2007 - 2022

Poem of the Week : Remote


It’s Friday night
and we’re all alone,
a perfect time to 😉
but he
keeps checking his phone,
more concerned
with other people’s updates
than with his own bird,
his own home.

He looks up.
Babe, what’s up?
I bite my tongue,
preventing all the things
I want to say to him,
my pals’ voices
ringing in my head:
Why d’you even stay wi’ him?

We like different pizza,
he likes olives
and I prefer jalapenos,
so we usually go half-and-half;
that’s just how it goes.

He’ll tan six beers,
then fall asleep
on the couch.
I’ll drink more wine
than I should
and watch the candles
burn out.

Squashed together,
legs entwined,
yet we’ve never felt so far apart.

There we go;
another episode of Narcos
automatically starts.
I put my pizza down.
I’m not hungry any more.
I can’t be arsed watching this again;
we’ve seen this one before.

spent in bed
feel so long ago
it’s like they happened
to somebody else.

We’ve been together
since we were fourteen,
so it kind of hurts me
to know
that he’d rather
scroll down a screen
than stroke the place
in between
my thighs,
and our flat
that’s too wee for us anyway
gets smaller with every lie.

Lies like
I’m fine,
I’ve only had one glass of wine,
I’m too tired,
I left,
I wasn’t fired,
she’s just a friend,
this isn’t the end.

But it is.
I’m thinking about
calling time
on this swamp
of stagnant apathy.
How long can you coexist
with someone so unhappily
before you can officially say
we’ve failed?

Before you admit
it’s gone stale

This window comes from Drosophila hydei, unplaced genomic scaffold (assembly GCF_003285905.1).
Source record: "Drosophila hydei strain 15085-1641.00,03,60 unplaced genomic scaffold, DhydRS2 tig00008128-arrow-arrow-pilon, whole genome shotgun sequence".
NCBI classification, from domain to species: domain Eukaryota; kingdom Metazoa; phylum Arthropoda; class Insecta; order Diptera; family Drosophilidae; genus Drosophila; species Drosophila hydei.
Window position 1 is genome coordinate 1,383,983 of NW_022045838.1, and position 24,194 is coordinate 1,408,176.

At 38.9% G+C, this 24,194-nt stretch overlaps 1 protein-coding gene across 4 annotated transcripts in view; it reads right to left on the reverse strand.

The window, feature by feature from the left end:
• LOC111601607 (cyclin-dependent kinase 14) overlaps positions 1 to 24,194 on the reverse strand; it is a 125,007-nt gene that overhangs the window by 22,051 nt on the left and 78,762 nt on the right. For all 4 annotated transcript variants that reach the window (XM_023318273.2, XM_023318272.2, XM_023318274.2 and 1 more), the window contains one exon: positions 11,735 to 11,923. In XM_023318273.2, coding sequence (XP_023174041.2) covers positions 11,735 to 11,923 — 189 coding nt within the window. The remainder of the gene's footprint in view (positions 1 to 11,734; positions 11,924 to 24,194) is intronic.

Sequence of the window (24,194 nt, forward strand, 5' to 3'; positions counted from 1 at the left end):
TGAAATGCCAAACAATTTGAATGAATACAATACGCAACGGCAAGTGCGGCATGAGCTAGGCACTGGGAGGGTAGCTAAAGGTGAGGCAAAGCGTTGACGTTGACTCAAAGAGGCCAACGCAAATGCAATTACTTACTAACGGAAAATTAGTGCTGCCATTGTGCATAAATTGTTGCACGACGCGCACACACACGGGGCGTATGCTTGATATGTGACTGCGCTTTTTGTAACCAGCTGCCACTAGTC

or one of you bails?
We used to be
two peas in a pod,
practically joined at the hip.
Is this just a bump in the road?
A glitch?
A dip?

I was excited to see him
every single day.
Now I look forward
to the nights he chooses
to work late.

I look to him desperately
for a sign,
a sign that says
he will always be mine.

He notices me staring,
leans in and smiles
for the millionth time.

Babe, can you pass the remote?
The game’s on at nine.



Cat Hepburn is an award-winning Scottish scriptwriter, educator and spoken word artist. Cat is one half of the poetry house party, Sonnet Youth, and her debut poetry collection, Dating & Other Hobbies was published  in 2021 by Burning Eye Books.


Comments (2)

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  1. dVid says:

    Ahd read it tae ma wumin, but ahm feart.

  2. Spicy Bean Soup says:

    Cats poems are fiction, they don’t tell an actual story. That’s not peculiar for a novel or screenplay and while not perhaps an exception in poetry, they are presented as genuine and are anything but.

    They are snippets of experience, parts of people cut up and re-arranged to appease her ego, the central theme and only real thing about her work. It’s quite cruel and deceptive.

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